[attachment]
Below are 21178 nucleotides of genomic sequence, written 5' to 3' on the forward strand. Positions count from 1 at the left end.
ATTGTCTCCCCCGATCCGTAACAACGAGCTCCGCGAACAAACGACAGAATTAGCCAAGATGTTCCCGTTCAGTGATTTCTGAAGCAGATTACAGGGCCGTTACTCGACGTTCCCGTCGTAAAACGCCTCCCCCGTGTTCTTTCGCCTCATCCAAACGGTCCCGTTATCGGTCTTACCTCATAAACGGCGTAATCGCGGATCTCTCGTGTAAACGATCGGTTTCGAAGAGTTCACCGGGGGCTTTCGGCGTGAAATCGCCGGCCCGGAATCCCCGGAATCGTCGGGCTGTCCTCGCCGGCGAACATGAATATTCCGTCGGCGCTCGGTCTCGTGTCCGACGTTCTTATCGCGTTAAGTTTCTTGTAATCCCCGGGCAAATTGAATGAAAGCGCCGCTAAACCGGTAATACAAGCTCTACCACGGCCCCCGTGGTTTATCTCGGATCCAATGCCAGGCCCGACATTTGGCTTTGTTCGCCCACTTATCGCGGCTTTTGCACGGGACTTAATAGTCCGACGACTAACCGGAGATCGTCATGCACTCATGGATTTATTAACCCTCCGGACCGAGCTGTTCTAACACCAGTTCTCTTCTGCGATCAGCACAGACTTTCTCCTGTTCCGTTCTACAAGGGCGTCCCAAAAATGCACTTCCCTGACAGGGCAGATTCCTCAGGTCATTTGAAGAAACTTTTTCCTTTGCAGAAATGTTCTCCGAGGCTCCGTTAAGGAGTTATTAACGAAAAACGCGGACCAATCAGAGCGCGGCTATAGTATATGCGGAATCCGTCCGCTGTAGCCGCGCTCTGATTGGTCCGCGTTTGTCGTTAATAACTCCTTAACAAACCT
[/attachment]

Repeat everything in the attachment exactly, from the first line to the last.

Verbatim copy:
Below are 21178 nucleotides of genomic sequence, written 5' to 3' on the forward strand. Positions count from 1 at the left end.
ATTGTCTCCCCCGATCCGTAACAACGAGCTCCGCGAACAAACGACAGAATTAGCCAAGATGTTCCCGTTCAGTGATTTCTGAAGCAGATTACAGGGCCGTTACTCGACGTTCCCGTCGTAAAACGCCTCCCCCGTGTTCTTTCGCCTCATCCAAACGGTCCCGTTATCGGTCTTACCTCATAAACGGCGTAATCGCGGATCTCTCGTGTAAACGATCGGTTTCGAAGAGTTCACCGGGGGCTTTCGGCGTGAAATCGCCGGCCCGGAATCCCCGGAATCGTCGGGCTGTCCTCGCCGGCGAACATGAATATTCCGTCGGCGCTCGGTCTCGTGTCCGACGTTCTTATCGCGTTAAGTTTCTTGTAATCCCCGGGCAAATTGAATGAAAGCGCCGCTAAACCGGTAATACAAGCTCTACCACGGCCCCCGTGGTTTATCTCGGATCCAATGCCAGGCCCGACATTTGGCTTTGTTCGCCCACTTATCGCGGCTTTTGCACGGGACTTAATAGTCCGACGACTAACCGGAGATCGTCATGCACTCATGGATTTATTAACCCTCCGGACCGAGCTGTTCTAACACCAGTTCTCTTCTGCGATCAGCACAGACTTTCTCCTGTTCCGTTCTACAAGGGCGTCCCAAAAATGCACTTCCCTGACAGGGCAGATTCCTCAGGTCATTTGAAGAAACTTTTTCCTTTGCAGAAATGTTCTCCGAGGCTCCGTTAAGGAGTTATTAACGAAAAACGCGGACCAATCAGAGCGCGGCTATAGTATATGCGGAATCCGTCCGCTGTAGCCGCGCTCTGATTGGTCCGCGTTTGTCGTTAATAACTCCTTAACAAACCT